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Wetherspoon was the only UK company honoured at the 2010 Rainforest Alliance Gala Awards

Wetherspoon was the only UK company honoured at the 2010 Rainforest Alliance Gala Awards  />		</div>
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Wetherspoon was the only UK company honoured at the 2010 Rainforest Alliance Gala Awards
Article date: 20 Sep 2010

It is also one of only seven companies worldwide to be honoured at the awards.

Su Cacioppo receives Wetherspoon's award at the 2010 Gala Awards in New York.

The Rainforest Alliance has honoured Wetherspoon, in 2010, with a Sustainable Standard Setter Award, in recognition of our ongoing dedication, innovation and leadership in environmental conservation.

The award recognises pioneering companies which have collaborated with the Rainforest Alliance and exhibited outstanding leadership, in efforts to promote sustainability.

Wetherspoon’s leadership in sourcing only 100% Rainforest-Alliance-Certified coffee has been critical to the market growth of sustainable coffee in Europe.
Moreover, Wetherspoon’s customers have taken to the taste of Lavazza Tierra coffee so well that it is now the largest seller of the coffee in the world; no mean feat, when you consider that Lavazza is Italy’s favourite coffee, with a staggering 47% of the retail market there, and is selling globally in over 90 countries.
Giuseppe Lavazza presented the award to Wetherspoon’s legal & personnel director Su Cacioppo, in recognition of not only our achievements in supporting the growth and awareness of Rainforest Alliance coffee, but also the wider efforts which we, as a company, make in sustainable supply-chain decisions, such as the commitment to improving the environment. Some of the initiatives highlighted at the awards ceremony included the commitment to cut energy consumption by 15%, the achievement of recycling over 12,000 tonnes of waste last year and the work with suppliers to reduce packaging.

Great coffee which makes a difference Lavazza’s history is not only the story of a successful company, but also the tale of a family which has worked passionately for four generations (and 115 years), striving to combine tradition and originality. Lavazza’s Paul Johnston explained: “Economic growth, environmental protection and respect for individuals in particular in coffee producing countries have always been important to the family. The family established The Lavazza Foundation to support sustainability projects in coffee growing communities.”
The coffee which you drink at Wetherspoon is Lavazza Tierra: the result of an ambitious, autonomous project, launched by the family in 2002, with a clear purpose: to improve the living conditions of communities, to make coffee production more profitable and environmentally friendly for coffee-growers and to make the territory a better place in which to live.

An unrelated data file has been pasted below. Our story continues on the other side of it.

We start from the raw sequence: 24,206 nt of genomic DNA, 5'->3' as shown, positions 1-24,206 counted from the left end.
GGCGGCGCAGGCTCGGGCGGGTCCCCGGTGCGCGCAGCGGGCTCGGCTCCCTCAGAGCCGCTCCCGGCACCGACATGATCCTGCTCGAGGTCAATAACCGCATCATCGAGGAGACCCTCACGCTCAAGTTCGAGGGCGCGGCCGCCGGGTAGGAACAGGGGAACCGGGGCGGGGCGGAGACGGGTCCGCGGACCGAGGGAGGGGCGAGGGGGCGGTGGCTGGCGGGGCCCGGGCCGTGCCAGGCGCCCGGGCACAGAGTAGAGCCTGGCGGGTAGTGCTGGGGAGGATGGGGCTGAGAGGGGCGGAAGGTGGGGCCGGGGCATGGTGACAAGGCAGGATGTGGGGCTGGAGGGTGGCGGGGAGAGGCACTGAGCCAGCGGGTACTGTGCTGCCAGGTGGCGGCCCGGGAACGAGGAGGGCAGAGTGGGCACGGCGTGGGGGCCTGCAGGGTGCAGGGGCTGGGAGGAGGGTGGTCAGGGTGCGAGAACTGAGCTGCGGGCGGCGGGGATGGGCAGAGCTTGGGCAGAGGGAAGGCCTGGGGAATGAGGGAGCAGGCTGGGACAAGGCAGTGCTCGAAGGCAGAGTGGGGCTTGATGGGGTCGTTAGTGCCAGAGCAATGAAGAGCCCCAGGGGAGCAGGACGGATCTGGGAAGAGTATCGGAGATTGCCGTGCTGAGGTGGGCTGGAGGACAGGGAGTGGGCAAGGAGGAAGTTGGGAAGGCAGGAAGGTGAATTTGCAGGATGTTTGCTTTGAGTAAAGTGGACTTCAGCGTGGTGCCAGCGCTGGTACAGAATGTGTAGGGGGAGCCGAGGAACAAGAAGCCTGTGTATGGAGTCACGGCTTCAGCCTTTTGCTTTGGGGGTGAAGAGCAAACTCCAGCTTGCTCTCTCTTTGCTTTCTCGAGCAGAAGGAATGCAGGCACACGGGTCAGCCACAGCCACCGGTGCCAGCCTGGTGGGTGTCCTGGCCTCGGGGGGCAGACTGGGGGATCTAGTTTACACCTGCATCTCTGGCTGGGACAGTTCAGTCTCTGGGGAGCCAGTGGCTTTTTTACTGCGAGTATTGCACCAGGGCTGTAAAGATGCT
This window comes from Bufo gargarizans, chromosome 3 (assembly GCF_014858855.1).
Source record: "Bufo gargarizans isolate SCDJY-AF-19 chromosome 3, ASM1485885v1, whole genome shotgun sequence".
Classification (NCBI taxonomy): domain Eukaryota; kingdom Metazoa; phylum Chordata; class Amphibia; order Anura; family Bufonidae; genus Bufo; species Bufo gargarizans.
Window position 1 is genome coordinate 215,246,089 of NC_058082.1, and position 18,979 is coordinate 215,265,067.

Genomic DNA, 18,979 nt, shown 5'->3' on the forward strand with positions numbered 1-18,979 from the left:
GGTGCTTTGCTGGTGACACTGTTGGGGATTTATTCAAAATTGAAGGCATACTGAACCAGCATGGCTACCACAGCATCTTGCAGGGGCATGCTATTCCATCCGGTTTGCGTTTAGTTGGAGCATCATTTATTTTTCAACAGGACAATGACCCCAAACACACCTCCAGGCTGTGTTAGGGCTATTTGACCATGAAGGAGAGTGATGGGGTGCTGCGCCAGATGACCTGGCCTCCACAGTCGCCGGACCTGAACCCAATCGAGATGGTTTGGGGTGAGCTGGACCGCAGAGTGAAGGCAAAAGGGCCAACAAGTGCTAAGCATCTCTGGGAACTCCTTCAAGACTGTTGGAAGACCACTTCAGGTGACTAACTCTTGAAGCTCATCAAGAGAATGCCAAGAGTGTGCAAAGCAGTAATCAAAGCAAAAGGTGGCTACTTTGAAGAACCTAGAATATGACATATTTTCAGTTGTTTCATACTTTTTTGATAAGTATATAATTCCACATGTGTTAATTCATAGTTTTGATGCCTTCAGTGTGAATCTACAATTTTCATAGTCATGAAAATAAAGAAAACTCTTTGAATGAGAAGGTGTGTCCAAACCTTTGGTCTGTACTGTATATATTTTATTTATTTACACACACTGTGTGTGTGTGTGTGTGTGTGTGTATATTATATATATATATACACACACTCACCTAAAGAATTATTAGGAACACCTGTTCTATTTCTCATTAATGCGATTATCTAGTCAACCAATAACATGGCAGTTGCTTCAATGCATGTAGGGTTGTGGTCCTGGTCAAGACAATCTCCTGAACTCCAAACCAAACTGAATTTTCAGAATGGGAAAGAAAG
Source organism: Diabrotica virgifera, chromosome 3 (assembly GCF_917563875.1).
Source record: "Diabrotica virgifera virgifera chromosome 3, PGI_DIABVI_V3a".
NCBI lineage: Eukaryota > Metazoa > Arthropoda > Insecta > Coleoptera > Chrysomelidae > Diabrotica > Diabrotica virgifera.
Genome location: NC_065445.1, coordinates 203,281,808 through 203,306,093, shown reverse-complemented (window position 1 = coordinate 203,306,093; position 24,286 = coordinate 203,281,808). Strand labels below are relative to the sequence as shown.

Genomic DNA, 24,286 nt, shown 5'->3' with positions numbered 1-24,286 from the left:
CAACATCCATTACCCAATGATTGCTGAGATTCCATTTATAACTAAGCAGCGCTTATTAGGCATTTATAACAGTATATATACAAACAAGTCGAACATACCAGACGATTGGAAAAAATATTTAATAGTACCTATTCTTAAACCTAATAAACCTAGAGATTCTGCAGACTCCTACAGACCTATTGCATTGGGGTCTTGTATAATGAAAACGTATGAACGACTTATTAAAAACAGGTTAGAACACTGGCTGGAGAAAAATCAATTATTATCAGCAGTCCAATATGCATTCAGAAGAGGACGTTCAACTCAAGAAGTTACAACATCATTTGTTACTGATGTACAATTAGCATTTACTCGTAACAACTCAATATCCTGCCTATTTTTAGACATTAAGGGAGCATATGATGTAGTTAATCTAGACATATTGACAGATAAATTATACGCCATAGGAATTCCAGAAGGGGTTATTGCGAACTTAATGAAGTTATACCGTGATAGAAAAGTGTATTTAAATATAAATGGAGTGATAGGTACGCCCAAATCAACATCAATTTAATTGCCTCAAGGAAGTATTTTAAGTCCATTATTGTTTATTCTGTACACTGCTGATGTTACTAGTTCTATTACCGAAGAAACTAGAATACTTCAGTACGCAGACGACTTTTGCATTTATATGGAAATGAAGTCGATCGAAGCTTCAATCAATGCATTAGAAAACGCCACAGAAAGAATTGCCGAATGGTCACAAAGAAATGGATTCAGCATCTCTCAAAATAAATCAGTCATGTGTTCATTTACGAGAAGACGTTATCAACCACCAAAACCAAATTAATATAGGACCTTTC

Paul continued: “The initial project involved three coffee-growing communities, in Honduras, Peru and Colombia, on three levels: economic, social
and environmental. Working with the communities, we were able to identify which areas would help them most; as a result, classrooms and infirmaries were built, plus houses and plants refurbished, in order to improve, simplify and make coffee- processing a more efficient procedure.

“It is about support – yes – but it is also about empowering, training and developing the growers, so that they can crave and achieve a life without our support – so that they can be truly independent and sustainable.”  ..and what better way to achieve that than making some great coffee!

By working hand in hand with the communities, over two years, the team was able to develop and introduce Lavazza Tierra, a high-quality blend of coffee, with remarkable flavour and aroma, comprising three types of washed, green Arabica coffee bean – all grown in the original three communities.

Three years after the Tierra project began, it obtained Rainforest Alliance certification, confirming the project’s sustainability, with regard to environmental, social and employment practices.

To Lavazza, the recognition was a rewarding justification of the efforts, as Paul explains: “The work with the communities evolved in a way which no one could really have envisaged. With the help of agronomists, whose aims were to improve the productivity and quality of the end product, we have worked with the communities in training coffee-growers.

“We have recognised, though, that support goes beyond simply growing: wider initiatives include the building of classrooms and clinics and the restoration of homes.

“Finance is also important: in Honduras, we were able to help to set up two banks, offering microcredit, so that growers could manage their financial resources more efficiently. “However, as we mentioned, the aim of the project is sustainability – to help the community to stand alone; after six years’ hard and demanding work, the Tierra project has now been completed in the original coffee- growing communities. “We are thrilled by the results achieved and by the fact that the communities, now fully independent and whose coffee is marketed worldwide, are equally satisfied.

“We maintain links with the communities, committing to buy part of their coffee production, but we are now looking to start new sustainability projects in Brazil, India and Tanzania, where Tierra will broaden its horizons.”

All thanks to you, enjoying our coffee.

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